If someone in your family has Huntington’s, you may be understandably concerned about the risk of passing the disease to any of your biological children. Remember, if one of your parents has Huntington’s, you have a 50-50 chance of having the mutation and your children will each have a 50-50 chance of inheriting it. If you have the mutation that leads to Huntington’s, science can help you have a child without the mutation. Preimplantation genetic testing can be used alongside in vitro fertilization (IVF) to ensure that only mutation-free fertilized eggs are implanted into the womb.
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    7. Huntington’s disease is progressive.
    The first symptoms of Huntington’s may be mild or sporadic, but as time goes on, symptoms will become more severe. At first, people with Huntington’s can manage their activities of daily living, including working and parenting. As the disease progresses, people lose the ability to independently manage their affairs; they may need assistance eating, dressing, bathing and managing their money and household chores. In the end stages of Huntington’s, a person may be completely bedridden and dependent on others. Most people live 10 to 20 years after diagnosis, according to the Huntington’s Disease Society of America.
  • HIspanic man in his 50s reaches for one of his medicine bottles while sitting at table in front of laptop computer
    8. Medical treatment focuses on symptom control.
    Unfortunately, there is no cure for Huntington’s disease. Scientists have not yet figured out a way to halt or reverse the progression of the disease. However, physicians can use medication to control some of the symptoms. Medications commonly prescribed to treat Huntington’s include tetrabenazine, which is FDA-approved to suppress the involuntary movements associated with Huntington’s. Other medications include clonazepam and amantadine. Physicians may also prescribe antidepressant, antipsychotic and mood-stabilizing medicines to treat cognitive symptoms. Physical, occupational and speech therapy can help people with Huntington’s maintain their strength and independence as long as possible.
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    9. Huntington’s can affect your mental health.
    Approximately 40% of people with Huntington’s develop symptoms of major depression. Huntington’s affects a person’s ability to reason and may cause impulsiveness. Don’t ignore symptoms of depression. Counseling, support groups, and prescription medicine, such as antidepressant medications, can help alleviate symptoms, improve quality of life, and decrease suicide risk.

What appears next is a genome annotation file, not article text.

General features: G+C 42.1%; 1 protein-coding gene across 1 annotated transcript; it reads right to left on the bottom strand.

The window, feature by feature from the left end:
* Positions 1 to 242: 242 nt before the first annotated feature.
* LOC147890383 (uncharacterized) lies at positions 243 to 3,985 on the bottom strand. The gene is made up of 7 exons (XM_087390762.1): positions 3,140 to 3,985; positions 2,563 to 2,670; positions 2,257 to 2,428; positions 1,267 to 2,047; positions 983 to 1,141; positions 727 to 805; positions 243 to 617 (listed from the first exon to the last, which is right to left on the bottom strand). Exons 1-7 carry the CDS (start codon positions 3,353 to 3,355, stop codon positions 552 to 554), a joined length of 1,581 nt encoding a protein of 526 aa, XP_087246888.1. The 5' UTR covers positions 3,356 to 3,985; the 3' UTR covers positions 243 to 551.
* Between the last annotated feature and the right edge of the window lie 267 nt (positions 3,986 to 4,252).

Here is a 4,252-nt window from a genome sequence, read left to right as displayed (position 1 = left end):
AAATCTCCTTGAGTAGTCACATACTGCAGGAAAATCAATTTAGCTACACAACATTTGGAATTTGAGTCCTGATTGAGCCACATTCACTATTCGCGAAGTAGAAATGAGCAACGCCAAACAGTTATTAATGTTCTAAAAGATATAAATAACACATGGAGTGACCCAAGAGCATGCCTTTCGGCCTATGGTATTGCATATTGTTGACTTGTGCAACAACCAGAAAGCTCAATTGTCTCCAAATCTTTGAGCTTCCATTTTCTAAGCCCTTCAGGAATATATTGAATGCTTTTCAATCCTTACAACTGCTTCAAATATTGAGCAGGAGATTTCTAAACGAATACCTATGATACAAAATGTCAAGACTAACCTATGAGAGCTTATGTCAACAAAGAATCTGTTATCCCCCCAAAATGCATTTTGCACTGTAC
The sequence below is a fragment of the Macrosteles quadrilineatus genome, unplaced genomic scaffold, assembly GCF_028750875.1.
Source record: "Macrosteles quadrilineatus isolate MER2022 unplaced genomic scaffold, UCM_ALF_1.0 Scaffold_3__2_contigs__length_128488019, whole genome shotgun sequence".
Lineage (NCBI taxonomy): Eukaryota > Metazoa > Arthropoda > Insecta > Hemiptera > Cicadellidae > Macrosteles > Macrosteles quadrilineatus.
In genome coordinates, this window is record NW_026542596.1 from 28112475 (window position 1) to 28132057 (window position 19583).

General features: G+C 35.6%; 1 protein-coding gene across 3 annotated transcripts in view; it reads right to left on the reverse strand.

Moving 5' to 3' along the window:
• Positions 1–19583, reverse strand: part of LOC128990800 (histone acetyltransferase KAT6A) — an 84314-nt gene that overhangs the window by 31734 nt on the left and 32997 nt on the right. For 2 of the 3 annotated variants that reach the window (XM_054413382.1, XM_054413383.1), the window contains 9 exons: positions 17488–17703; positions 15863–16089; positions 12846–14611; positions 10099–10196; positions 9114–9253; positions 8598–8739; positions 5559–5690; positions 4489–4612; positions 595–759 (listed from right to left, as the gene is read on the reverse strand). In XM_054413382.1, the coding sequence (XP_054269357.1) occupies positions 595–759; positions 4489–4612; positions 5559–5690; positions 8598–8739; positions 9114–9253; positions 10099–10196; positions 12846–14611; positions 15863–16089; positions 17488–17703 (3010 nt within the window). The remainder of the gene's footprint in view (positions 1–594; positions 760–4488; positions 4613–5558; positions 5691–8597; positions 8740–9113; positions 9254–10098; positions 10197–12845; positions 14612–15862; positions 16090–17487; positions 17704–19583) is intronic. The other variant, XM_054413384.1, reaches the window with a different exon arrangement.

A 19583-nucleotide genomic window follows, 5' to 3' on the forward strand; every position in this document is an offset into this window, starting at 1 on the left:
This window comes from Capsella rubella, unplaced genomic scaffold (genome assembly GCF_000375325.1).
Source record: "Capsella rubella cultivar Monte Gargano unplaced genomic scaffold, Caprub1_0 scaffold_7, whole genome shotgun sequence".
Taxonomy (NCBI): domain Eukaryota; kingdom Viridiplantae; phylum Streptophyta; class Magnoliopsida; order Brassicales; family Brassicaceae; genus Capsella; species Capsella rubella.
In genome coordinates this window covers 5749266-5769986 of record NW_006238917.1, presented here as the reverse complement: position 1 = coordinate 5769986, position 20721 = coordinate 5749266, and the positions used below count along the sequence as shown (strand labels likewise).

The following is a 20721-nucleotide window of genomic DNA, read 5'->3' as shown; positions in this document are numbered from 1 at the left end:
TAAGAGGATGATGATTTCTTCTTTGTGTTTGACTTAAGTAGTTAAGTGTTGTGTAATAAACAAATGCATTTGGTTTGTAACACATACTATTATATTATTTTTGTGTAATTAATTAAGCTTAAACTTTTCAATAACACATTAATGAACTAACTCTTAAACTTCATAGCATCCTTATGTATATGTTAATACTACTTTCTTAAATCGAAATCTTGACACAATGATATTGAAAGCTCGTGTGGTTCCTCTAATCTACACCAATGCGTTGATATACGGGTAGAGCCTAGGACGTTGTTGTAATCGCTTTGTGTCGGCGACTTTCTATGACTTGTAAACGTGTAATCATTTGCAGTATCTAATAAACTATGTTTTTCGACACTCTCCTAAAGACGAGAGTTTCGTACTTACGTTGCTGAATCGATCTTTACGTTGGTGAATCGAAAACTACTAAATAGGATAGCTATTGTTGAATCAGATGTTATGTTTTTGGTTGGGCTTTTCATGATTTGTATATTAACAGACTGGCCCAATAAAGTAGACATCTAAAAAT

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    10. Support is essential.
    Because Huntington’s eventually robs a person of the ability to make their own decisions, it is essential to discuss desired medical care while the affected person is still cognizant. Work with a lawyer to draw up advanced directives, including a living will and healthcare power of attorney; you’ll likely also need a general power of attorney. The Huntington’s Disease Society of America provides support groups for affected family members. Your local and state health and social service agencies may also be able to connect you with assistance, including meal delivery, in-home caregivers, and respite care.

10 Surprising Facts About Huntington's Disease
  1. Huntington’s Disease. MedlinePlus, U.S. National Library of Medicine. https://medlineplus.gov/huntingtonsdisease.html
  2. Huntington’s Disease Information Page. National Institute of Neurological Disorders and Stroke. https://www.ninds.nih.gov/Disorders/All-Disorders/Huntingtons-Disease-Information-Page
  3. Huntington’s Disease. Mayo Clinic. https://www.mayoclinic.org/diseases-conditions/huntingtons-disease/symptoms-causes/syc-20356117
  4. Juvenile Huntington Disease. Genetic and Rare Diseases Information Center. https://rarediseases.info.nih.gov/diseases/10510/juvenile-huntington-disease
  5. Overview of Huntington’s Disease. Huntington’s Disease Society of America. https://hdsa.org/what-is-hd/overview-of-huntingtons-disease/
  6. Huntington’s Disease: Hope Through Research. National Institute of Neurological Disorders and Stroke. https://www.ninds.nih.gov/Disorders/Patient-Caregiver-Education/Hope-Through-Research/Huntingtons-Disease-Hope-Through
  7. Having Children. Huntington’s Disease Youth Organization. https://en.hdyo.org/eve/articles/45

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Last Review Date: 2021 Aug 7
THIS TOOL DOES NOT PROVIDE MEDICAL ADVICE. It is intended for informational purposes only. It is not a substitute for professional medical advice, diagnosis or treatment. Never ignore professional medical advice in seeking treatment because of something you have read on the site. If you think you may have a medical emergency, immediately call your doctor or dial 911.